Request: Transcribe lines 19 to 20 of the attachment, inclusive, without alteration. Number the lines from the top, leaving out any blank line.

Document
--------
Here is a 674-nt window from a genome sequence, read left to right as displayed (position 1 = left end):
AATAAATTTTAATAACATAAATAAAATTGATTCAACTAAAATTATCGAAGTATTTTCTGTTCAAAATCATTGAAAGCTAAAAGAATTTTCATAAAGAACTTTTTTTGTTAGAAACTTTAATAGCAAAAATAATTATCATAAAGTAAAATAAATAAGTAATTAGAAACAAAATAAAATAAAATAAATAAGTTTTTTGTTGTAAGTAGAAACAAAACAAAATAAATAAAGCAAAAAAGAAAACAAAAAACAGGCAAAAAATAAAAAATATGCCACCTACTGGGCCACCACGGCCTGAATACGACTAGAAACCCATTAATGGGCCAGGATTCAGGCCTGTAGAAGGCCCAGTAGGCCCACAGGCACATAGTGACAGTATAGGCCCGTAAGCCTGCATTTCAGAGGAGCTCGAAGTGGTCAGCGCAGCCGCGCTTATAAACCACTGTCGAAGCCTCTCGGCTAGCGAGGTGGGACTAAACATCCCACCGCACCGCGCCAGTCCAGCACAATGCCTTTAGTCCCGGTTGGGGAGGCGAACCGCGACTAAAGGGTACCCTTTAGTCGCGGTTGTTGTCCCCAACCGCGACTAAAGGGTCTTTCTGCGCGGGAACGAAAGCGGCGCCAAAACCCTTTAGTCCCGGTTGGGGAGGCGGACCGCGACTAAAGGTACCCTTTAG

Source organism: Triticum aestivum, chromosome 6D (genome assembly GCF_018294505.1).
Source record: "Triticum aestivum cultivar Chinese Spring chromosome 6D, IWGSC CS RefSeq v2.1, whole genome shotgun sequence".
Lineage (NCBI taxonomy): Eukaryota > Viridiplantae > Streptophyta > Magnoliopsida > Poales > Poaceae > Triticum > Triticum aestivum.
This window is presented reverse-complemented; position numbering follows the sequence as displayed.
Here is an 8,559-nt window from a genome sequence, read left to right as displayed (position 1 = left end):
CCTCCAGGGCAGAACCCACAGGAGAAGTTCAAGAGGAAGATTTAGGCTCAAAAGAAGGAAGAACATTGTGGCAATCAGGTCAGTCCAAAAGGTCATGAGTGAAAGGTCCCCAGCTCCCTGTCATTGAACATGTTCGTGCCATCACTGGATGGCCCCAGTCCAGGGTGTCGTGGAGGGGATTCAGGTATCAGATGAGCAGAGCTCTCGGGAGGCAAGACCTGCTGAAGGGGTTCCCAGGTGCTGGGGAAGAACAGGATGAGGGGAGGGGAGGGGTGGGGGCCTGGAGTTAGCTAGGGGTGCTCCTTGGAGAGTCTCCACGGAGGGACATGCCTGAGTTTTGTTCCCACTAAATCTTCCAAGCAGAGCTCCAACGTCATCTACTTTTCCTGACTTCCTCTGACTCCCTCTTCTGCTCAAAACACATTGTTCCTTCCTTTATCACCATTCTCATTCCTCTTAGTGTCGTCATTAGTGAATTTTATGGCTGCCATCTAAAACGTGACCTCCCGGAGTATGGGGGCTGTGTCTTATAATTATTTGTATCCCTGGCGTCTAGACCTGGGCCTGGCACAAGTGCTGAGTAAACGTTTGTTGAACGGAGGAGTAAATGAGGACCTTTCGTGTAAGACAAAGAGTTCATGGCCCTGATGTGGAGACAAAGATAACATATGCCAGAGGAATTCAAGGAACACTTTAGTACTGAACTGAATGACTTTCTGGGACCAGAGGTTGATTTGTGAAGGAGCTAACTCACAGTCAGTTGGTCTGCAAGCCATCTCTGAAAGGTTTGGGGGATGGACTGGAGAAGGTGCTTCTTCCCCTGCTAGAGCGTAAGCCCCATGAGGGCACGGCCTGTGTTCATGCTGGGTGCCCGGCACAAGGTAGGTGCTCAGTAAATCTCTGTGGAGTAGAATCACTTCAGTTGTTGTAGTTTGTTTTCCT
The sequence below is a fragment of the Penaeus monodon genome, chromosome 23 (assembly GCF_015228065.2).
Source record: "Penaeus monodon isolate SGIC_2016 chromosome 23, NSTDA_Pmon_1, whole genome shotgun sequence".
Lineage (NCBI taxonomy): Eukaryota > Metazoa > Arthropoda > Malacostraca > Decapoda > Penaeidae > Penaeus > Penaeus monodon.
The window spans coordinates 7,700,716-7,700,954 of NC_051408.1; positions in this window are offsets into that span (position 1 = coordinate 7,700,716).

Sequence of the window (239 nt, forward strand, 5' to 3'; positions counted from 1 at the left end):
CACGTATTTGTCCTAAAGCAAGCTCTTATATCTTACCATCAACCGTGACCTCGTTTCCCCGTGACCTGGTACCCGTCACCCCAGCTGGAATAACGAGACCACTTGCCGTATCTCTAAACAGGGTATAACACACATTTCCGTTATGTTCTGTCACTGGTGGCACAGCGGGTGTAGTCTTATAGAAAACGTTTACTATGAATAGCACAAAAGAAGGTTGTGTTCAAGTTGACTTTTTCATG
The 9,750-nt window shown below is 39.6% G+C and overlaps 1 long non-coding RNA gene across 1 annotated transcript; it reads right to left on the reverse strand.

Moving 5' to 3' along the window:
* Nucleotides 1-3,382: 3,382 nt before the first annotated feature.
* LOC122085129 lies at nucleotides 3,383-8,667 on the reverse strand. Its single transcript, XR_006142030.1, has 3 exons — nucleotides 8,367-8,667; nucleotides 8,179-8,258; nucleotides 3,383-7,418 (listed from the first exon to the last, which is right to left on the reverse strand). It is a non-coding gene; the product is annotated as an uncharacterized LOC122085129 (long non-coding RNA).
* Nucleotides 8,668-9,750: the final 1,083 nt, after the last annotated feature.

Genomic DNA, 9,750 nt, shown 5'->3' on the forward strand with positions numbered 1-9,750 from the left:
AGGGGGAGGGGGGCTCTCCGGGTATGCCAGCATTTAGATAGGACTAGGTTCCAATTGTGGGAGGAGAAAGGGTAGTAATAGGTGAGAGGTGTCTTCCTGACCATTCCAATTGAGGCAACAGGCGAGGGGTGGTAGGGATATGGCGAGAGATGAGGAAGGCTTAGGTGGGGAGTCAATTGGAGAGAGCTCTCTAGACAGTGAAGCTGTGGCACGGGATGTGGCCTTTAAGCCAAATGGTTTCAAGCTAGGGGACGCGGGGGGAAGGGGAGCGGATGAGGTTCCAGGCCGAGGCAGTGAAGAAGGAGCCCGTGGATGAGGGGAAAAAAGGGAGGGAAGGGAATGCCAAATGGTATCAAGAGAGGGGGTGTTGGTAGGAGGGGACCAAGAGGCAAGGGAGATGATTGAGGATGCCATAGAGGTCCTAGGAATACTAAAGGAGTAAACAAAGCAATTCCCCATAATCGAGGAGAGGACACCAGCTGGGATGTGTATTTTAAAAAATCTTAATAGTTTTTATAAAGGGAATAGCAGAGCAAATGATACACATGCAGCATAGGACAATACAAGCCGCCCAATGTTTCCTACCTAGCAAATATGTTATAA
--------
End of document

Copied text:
* Nucleotides 8,668-9,750: the final 1,083 nt, after the last annotated feature.

Genomic DNA, 9,750 nt, shown 5'->3' on the forward strand with positions numbered 1-9,750 from the left: